The Philadelphia Chamber of Commerce, the realtors and land speculators would like us to begin calling this dingy industrial area on the edge of Center City "The Loft District". Or even worse: "Trestle Town" after the abandoned railroad viaduct which snakes between the largely vacant factories and abuts the building where I write these posts. Art industry laborers have been drawn here by the vacuum of vanished industry for a long time - some toiling in this particular building (a former Reading Railroad freight transfer station) for more than twenty years. I stubornly describe our location as "north of China Town" - the lively, loud and pungent neighborhood to the south. The realtors want this place to be the next "Northern Liberties" or to mirror the skyrocketing success of my neighborhood: "The Art Museum Area", formerly lowly Fairmount. The new titles are attempts to attract the yuppies who have so far been hesitant to colonize these blocks.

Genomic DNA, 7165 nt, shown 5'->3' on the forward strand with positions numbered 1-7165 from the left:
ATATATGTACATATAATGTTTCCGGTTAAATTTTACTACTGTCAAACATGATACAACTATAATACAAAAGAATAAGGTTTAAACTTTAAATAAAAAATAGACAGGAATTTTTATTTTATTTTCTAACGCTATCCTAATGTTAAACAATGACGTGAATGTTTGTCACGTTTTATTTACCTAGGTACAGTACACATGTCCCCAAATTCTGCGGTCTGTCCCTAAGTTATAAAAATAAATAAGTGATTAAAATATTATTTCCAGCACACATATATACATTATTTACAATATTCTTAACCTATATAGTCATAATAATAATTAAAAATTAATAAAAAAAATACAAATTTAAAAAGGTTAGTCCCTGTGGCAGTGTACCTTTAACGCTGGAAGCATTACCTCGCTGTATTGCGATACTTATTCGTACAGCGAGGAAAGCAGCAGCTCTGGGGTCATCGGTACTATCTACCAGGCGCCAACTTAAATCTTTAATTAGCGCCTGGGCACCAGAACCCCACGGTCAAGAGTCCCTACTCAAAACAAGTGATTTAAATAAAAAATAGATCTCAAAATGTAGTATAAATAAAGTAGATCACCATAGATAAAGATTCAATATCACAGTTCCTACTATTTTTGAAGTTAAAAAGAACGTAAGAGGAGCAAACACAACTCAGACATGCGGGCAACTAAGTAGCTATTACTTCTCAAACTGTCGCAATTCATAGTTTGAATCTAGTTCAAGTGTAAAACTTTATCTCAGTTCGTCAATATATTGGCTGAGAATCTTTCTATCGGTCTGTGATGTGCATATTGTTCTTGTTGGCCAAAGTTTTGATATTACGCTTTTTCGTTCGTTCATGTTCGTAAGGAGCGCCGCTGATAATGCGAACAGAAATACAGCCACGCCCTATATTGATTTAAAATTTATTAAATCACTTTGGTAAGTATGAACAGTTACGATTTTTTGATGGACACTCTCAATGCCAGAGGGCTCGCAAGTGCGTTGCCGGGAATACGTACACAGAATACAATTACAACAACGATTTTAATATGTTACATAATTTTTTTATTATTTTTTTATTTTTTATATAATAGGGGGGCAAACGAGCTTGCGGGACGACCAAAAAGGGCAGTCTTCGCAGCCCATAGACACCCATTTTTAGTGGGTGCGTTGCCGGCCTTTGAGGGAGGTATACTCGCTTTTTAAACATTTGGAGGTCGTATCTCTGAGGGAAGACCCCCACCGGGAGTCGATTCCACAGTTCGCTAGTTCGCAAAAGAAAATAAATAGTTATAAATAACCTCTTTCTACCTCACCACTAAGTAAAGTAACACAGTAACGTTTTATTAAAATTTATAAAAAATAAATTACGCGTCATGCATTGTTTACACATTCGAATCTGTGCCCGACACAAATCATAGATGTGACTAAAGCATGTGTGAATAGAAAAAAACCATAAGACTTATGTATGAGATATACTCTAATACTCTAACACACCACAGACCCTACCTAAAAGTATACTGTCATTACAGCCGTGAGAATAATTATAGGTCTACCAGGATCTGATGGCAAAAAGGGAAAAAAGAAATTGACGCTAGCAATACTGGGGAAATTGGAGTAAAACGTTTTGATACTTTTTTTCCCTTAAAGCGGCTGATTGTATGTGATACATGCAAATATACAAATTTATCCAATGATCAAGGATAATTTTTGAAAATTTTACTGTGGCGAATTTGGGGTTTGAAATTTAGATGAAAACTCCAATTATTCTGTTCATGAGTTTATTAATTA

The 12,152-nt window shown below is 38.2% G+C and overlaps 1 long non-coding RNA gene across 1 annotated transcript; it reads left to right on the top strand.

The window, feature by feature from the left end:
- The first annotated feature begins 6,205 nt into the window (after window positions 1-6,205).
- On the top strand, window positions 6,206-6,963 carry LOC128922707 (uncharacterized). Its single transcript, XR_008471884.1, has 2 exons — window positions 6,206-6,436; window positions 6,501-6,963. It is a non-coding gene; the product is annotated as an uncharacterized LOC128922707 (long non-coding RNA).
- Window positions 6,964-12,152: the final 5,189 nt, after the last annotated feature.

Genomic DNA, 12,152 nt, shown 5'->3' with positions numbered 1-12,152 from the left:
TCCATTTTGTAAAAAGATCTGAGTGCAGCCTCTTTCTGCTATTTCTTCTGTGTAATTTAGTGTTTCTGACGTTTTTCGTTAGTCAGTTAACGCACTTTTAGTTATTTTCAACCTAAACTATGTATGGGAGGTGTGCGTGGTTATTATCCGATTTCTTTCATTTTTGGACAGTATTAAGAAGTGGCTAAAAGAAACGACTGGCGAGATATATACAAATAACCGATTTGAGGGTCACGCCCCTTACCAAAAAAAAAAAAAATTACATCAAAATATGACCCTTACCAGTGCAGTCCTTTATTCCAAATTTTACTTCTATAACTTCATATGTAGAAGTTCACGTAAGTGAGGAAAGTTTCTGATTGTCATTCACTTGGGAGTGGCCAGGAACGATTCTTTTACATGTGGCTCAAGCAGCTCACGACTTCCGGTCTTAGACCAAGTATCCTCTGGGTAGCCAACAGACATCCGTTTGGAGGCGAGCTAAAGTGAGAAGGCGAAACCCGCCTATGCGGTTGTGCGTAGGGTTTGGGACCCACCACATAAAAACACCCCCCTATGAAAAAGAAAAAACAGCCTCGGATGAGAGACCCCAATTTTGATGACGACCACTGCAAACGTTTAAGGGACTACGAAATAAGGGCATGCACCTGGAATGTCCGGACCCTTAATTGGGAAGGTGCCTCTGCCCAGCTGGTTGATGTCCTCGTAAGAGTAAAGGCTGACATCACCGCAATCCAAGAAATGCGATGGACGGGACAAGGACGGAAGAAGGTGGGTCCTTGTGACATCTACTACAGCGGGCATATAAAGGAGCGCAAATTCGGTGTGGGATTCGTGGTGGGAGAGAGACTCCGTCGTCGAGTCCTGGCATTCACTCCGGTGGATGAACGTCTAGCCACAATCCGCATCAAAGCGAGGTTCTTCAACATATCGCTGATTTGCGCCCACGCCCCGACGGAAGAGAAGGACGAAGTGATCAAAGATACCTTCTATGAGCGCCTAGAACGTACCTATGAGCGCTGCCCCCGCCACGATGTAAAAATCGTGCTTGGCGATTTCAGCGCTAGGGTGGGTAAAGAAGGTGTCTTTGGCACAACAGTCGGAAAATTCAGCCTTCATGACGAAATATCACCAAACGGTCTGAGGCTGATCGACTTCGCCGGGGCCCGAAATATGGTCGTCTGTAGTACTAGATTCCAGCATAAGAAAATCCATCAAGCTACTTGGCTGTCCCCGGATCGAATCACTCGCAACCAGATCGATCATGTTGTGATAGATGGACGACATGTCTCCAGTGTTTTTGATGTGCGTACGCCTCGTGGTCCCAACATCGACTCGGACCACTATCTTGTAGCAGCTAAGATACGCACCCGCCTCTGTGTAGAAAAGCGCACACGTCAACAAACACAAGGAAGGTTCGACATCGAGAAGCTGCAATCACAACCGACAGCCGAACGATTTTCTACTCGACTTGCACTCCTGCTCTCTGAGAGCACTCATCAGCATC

Instead, we've recently welcomed an unexpected demographic: Asian and (mostly) Mexican immigrants - and the take out joints, taquerias and tiny grocery stores which serve them. It's really livened things up around here.
Each night after the restaurants have closed, along this "blighted" stretch of Spring Garden, the phone poles and the iron railings sprouting from cracked white marble steps leading up to the sagging - but now fully occupied - row houses, are wrapped and garlanded with the tiny bicycles they peddle to service industry jobs in town. Now in the late hours young men come down from their shabby apartments into the relative cool of the street; clustering in doorways and on the steps; drinking canned beer and smoking cigarettes; and kicking soccer balls along the very recently empty sidewalks. Their dark eyes follow me as I drive by in my shiny black car - top down - to the now desirable zipcode of my own not long ago "blighted" neighborhood, really not all that far away to the west.